How to Help Your Kids Handle the Aftermath of School Violence

In the wake of the recent school shooting tragedy here in Douglas County, many Castle Rock parents are finding this last senseless act has hit far too close to home. Here are a few tips to help your kids process this terrible occurrence. 

We can’t make sense of these terrible acts, and this can leave all of us – parents, teens, children, and people of all ages in Castle Rock – feeling angry, frustrated, sad, worried, anxious, ashamed, and/or disconnected. It’s difficult to gain closure when there is so much we don’t know about the situation and what prompted it; and feelings around what happened can seem very confusing and muddled. It’s important that we recognize and acknowledge these feelings, without trying to justify or explain why we feel a certain way. Everyone processes trauma in different ways, so it’s important to be understanding about those who process these feelings differently than ourselves. 

It takes time for anxiety to fade, for parents and children to feel safe again, and for emotional responses to settle down. Additionally, you and/or your children may experience physical changes, such as difficulty sleeping, loss of appetite, and trouble focusing on school or work. These are all common responses to such a stressful and challenging event, and these will take time to resolve. We need to be patient with ourselves and our children and teens.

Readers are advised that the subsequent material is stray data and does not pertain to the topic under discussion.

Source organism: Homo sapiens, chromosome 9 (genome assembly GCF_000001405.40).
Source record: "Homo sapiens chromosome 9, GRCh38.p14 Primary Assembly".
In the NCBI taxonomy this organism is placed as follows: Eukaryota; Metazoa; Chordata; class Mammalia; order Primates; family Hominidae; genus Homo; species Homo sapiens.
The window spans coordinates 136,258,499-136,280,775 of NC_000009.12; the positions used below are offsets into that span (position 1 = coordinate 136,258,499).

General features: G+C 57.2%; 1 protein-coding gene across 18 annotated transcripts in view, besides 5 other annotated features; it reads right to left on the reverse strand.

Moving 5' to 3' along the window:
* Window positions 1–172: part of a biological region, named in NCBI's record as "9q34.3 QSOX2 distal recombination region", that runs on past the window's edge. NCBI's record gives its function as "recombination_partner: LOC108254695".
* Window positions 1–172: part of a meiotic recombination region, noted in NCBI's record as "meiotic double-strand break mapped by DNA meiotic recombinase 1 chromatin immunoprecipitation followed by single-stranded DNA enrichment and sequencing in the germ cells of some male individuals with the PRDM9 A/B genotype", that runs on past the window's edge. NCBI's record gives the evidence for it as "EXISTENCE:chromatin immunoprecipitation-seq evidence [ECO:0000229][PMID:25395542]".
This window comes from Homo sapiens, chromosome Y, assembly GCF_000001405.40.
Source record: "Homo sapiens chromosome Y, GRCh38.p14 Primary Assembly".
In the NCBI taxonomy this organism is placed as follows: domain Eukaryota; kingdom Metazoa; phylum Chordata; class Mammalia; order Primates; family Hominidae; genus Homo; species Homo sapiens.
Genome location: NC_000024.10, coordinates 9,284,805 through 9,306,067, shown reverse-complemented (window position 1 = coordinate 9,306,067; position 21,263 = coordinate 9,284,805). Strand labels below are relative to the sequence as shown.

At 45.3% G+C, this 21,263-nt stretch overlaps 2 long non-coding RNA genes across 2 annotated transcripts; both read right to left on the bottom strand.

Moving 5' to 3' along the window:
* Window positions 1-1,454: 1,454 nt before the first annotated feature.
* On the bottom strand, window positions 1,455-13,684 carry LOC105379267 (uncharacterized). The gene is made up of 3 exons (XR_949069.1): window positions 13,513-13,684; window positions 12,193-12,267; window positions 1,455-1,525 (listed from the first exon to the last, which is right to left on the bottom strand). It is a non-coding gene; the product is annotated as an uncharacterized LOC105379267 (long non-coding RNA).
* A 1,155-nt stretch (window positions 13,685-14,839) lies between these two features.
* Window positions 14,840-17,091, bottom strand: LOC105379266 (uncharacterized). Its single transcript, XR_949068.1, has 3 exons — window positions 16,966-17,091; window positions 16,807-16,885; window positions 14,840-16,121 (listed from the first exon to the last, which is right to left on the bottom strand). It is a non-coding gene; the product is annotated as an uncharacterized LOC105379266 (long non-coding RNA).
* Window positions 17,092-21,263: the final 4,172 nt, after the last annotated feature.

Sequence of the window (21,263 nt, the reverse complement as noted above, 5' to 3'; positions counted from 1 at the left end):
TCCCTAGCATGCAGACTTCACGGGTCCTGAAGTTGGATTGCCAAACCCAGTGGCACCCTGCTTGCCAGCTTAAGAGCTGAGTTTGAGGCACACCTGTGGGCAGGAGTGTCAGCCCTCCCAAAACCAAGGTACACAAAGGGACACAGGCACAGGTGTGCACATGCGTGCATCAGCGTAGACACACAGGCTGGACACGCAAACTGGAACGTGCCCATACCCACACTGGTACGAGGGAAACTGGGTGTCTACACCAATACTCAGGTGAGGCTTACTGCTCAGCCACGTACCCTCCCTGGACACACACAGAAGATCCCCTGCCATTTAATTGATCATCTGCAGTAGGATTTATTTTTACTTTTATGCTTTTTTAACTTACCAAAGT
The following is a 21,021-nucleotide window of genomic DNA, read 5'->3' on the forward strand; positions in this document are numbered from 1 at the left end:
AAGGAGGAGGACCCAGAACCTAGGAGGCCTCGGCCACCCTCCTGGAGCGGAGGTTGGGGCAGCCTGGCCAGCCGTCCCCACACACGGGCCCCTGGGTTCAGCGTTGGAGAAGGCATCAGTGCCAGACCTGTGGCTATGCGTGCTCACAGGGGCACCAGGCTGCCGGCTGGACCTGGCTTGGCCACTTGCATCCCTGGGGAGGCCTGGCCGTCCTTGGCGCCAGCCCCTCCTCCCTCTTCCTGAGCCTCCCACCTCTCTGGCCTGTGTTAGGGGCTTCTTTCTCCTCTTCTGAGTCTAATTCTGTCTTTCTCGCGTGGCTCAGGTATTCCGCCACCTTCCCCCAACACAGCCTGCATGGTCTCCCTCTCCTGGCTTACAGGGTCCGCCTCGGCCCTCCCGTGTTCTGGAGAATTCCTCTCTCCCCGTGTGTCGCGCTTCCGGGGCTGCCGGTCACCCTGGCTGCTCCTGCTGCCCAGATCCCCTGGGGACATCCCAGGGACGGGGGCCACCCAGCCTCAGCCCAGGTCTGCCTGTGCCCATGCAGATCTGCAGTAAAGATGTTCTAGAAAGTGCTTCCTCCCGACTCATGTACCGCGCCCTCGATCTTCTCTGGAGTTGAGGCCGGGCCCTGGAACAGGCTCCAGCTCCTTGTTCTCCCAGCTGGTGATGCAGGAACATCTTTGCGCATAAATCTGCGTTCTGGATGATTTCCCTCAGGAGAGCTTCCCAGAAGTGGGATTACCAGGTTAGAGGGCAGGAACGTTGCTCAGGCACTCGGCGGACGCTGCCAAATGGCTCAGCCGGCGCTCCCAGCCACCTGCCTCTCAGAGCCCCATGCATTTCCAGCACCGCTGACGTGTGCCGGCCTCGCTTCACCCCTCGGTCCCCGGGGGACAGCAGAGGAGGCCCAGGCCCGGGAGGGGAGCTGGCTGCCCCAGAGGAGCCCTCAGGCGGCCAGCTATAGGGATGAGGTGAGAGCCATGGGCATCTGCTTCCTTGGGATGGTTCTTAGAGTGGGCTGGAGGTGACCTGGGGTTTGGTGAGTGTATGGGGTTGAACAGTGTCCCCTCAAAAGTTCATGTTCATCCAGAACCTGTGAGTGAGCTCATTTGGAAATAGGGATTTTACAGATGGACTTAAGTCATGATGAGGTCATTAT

Self-Care and Support
Maintain your routines as much as possible; get rest, drink water, exercise, and eat well, and encourage your children and teens to do the same. It can be very stressful to listen to your child’s fears, to be strong for them while facing your own fears and uncertainties, and to reassure them that they are safe at their school. Talk with other Castle Rock parents, teachers, and caregivers who are going through this experience as well, and help each other. Take time to rest and do things you that you enjoy. 

Be Aware
Pay attention to changes in relationships, and encourage more conversations to keep the lines of communication open and ongoing. Talk about feelings without judgment or rationalization. Limit exposure to the media, especially around the event, as this can create more fear and anxiety around the future. Understand that conversations are likely going on at schools throughout Castle Rock and Douglas County, which your child or teen may have overheard or participated in. Let them know you are open to talking about any of their feelings or concerns around all of this.  These tips and guidance are summarized from resources provided by NCTSN – The National Child Traumatic Stress Network. For more information, visit